I'm a planetary science graduate student at the Lunar and Planetary Laboratory at the University of Arizona studying small bodies and the processes that govern how they change with time. I'm originally from Brookline, Massachusetts and graduated from UMass Amherst in 2017 with a degree in Physics and Astronomy.

Click here if you want the (3200) Phaethon graphic I presented with at the DPS Press Conference on October 23rd, 2018.


Broadly speaking, I am interested in both the processes that act to change the appearance and activity of small bodies as well as particular objects that seem to be themselves changing rapidly, primarily transition objects that are half-comet, half-asteroid. My graduate research career has so far focused on (3200) Phaethon, which is the parent body of the Geminid Meteor Shower as well as a sungrazing asteroid with nearly-unique activity patterns. I have recently submitted a paper detailing rotationally-resolved spectroscopy of Phaethon's surface and its implications on Phaethon's history to the Astronomical Journal. To follow up on this work, we're doing similar studies of other members of the Phaethon-Geminid-Complex and certain nearly-dead comets.

In addition to my work on Phaethon and related bodies, I'm a member of the Astronomy Working Group for the OSIRIS-REx mission to asteroid Bennu, where we work to compare ground-based and space-based studies of the object to improve ground-based observations of small bodies. I also have a few side projects at various stages of completeness, from analyzing fracture morphologies and distribution on Comet 67P to analyzing observations of Comet C/2015 V2's coma morphology in observations taken at the WIYN 0.9m telescope at Kitt Peak that I proposed for as an undergraduate.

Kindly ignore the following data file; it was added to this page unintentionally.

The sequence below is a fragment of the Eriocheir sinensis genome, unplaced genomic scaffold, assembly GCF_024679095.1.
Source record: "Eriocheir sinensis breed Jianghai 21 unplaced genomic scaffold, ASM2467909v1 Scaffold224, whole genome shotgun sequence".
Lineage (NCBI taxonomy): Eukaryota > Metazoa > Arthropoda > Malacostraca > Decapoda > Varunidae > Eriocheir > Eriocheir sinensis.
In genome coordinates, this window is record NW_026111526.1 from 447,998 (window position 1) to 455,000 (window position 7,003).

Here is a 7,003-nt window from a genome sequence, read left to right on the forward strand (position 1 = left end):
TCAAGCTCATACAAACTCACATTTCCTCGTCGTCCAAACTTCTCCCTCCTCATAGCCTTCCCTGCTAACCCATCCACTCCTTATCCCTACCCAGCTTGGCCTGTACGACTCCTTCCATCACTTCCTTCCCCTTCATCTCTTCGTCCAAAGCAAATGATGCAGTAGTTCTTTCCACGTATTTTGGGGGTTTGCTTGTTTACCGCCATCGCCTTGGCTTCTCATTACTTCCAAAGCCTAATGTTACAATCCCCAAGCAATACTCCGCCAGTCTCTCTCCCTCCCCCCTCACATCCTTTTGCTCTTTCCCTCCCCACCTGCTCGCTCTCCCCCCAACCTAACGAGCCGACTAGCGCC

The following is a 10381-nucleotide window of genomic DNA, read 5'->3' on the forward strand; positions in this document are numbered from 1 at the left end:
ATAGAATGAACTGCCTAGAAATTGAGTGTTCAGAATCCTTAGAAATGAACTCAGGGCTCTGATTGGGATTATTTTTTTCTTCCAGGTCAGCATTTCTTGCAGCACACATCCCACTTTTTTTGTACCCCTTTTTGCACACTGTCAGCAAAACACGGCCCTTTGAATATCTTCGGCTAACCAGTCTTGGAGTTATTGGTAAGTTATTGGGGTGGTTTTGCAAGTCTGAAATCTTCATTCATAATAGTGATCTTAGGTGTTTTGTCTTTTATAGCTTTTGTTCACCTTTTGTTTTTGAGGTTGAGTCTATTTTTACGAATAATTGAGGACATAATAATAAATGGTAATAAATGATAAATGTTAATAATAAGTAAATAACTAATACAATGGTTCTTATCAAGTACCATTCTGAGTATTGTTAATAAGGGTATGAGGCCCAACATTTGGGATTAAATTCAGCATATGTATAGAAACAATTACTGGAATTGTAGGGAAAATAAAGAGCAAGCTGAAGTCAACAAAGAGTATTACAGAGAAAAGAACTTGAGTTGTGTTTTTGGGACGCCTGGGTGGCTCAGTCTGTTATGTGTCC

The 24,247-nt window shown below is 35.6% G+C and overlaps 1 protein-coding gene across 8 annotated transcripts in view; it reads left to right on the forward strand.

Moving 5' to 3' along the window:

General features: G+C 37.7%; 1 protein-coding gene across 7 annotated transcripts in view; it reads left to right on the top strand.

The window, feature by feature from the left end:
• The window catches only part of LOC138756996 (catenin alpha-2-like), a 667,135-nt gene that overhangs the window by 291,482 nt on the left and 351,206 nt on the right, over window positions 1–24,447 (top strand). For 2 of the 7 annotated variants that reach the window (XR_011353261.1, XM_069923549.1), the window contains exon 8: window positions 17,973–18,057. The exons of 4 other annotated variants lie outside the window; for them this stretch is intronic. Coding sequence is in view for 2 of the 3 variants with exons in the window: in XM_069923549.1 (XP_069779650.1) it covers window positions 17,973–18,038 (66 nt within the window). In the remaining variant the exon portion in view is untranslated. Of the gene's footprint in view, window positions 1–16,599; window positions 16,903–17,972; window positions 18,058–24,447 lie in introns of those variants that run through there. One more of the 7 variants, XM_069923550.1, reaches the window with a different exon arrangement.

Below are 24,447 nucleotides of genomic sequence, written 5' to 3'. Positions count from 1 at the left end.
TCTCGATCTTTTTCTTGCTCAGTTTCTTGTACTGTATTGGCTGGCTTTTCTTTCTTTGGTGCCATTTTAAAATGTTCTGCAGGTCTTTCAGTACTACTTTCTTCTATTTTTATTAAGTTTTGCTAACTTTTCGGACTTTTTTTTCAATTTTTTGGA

The subject of my undergraduate honors thesis was to develop and document an On-The-Fly Regridding tool in Python for use with the millimeter-wave SEQUOIA focal plane array instrument. If you want to browse through the (uncommented, inefficient) code, it's on github here!

An RGB composite image of Comet 2015 V2 taken at KPNO in June 2017 (aligned on the comet nucleus, so the stars are split into the RGB triplets.)
The comet was about 0.81 AU away from the Earth and about magnitude 8.8.

Outreach and Extracurriculars

At LPL, I am the graduate student co-lead for the weekly Journal Club, help to organize and run our internal conference ("Lunar and Planetary Laboratory Conference", or LPLC), and participate in outreach activities when possible, like helping to run the LPL table at the UofA Baseball Science Night. At UMass, I was President of the Astronomy Club and Co-Director of the Orchard Hill Observatory, the campus's 16-inch outreach telescope. Weekly open educational telescope nights are run at the Observatory for the public and for Five College students. As President of the club, I started a mentoring program designed to keep students from underrepresented groups in Astronomy and visited local schools with a small telescope to talk about the Sun and other cool space things (usually comets, sometimes other less icy things).

In addition, I helped plan and run the nighttime observing sessions as well as operate in-class demonstrations for the 2016 Modern Astronomy Summer Program here at UMass Amherst.

Thanks to Mike Petersen for letting me steal his website design.